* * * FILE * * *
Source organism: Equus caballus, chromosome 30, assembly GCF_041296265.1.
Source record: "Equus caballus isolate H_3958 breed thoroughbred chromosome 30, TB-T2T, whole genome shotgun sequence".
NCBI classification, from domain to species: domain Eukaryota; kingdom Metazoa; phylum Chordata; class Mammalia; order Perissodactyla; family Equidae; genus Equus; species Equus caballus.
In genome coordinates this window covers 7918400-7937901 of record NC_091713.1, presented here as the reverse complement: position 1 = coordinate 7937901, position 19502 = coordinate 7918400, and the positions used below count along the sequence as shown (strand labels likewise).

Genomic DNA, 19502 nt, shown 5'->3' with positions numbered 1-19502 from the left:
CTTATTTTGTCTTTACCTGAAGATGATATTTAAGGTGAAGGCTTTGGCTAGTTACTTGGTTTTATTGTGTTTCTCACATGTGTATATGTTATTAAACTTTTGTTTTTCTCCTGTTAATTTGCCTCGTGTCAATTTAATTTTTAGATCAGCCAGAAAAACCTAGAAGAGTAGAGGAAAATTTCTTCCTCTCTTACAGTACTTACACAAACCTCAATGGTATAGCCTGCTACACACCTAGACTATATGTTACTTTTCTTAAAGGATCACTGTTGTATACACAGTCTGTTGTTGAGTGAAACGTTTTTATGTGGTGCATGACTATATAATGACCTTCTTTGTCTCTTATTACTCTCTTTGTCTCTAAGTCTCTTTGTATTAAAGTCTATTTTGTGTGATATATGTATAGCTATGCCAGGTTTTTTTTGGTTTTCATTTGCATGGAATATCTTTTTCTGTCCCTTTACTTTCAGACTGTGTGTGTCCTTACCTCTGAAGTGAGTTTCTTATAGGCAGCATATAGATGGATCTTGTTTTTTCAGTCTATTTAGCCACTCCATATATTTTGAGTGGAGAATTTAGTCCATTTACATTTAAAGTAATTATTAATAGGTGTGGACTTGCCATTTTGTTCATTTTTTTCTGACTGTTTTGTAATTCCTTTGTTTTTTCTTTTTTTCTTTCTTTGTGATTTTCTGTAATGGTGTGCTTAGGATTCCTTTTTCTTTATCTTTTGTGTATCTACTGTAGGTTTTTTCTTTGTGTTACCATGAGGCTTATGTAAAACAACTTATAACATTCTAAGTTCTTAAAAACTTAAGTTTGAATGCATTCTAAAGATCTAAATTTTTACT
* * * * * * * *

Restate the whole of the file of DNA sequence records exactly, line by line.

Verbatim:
Source organism: Equus caballus, chromosome 30, assembly GCF_041296265.1.
Source record: "Equus caballus isolate H_3958 breed thoroughbred chromosome 30, TB-T2T, whole genome shotgun sequence".
NCBI classification, from domain to species: domain Eukaryota; kingdom Metazoa; phylum Chordata; class Mammalia; order Perissodactyla; family Equidae; genus Equus; species Equus caballus.
In genome coordinates this window covers 7918400-7937901 of record NC_091713.1, presented here as the reverse complement: position 1 = coordinate 7937901, position 19502 = coordinate 7918400, and the positions used below count along the sequence as shown (strand labels likewise).

Genomic DNA, 19502 nt, shown 5'->3' with positions numbered 1-19502 from the left:
CTTATTTTGTCTTTACCTGAAGATGATATTTAAGGTGAAGGCTTTGGCTAGTTACTTGGTTTTATTGTGTTTCTCACATGTGTATATGTTATTAAACTTTTGTTTTTCTCCTGTTAATTTGCCTCGTGTCAATTTAATTTTTAGATCAGCCAGAAAAACCTAGAAGAGTAGAGGAAAATTTCTTCCTCTCTTACAGTACTTACACAAACCTCAATGGTATAGCCTGCTACACACCTAGACTATATGTTACTTTTCTTAAAGGATCACTGTTGTATACACAGTCTGTTGTTGAGTGAAACGTTTTTATGTGGTGCATGACTATATAATGACCTTCTTTGTCTCTTATTACTCTCTTTGTCTCTAAGTCTCTTTGTATTAAAGTCTATTTTGTGTGATATATGTATAGCTATGCCAGGTTTTTTTTGGTTTTCATTTGCATGGAATATCTTTTTCTGTCCCTTTACTTTCAGACTGTGTGTGTCCTTACCTCTGAAGTGAGTTTCTTATAGGCAGCATATAGATGGATCTTGTTTTTTCAGTCTATTTAGCCACTCCATATATTTTGAGTGGAGAATTTAGTCCATTTACATTTAAAGTAATTATTAATAGGTGTGGACTTGCCATTTTGTTCATTTTTTTCTGACTGTTTTGTAATTCCTTTGTTTTTTCTTTTTTTCTTTCTTTGTGATTTTCTGTAATGGTGTGCTTAGGATTCCTTTTTCTTTATCTTTTGTGTATCTACTGTAGGTTTTTTCTTTGTGTTACCATGAGGCTTATGTAAAACAACTTATAACATTCTAAGTTCTTAAAAACTTAAGTTTGAATGCATTCTAAAGATCTAAATTTTTACT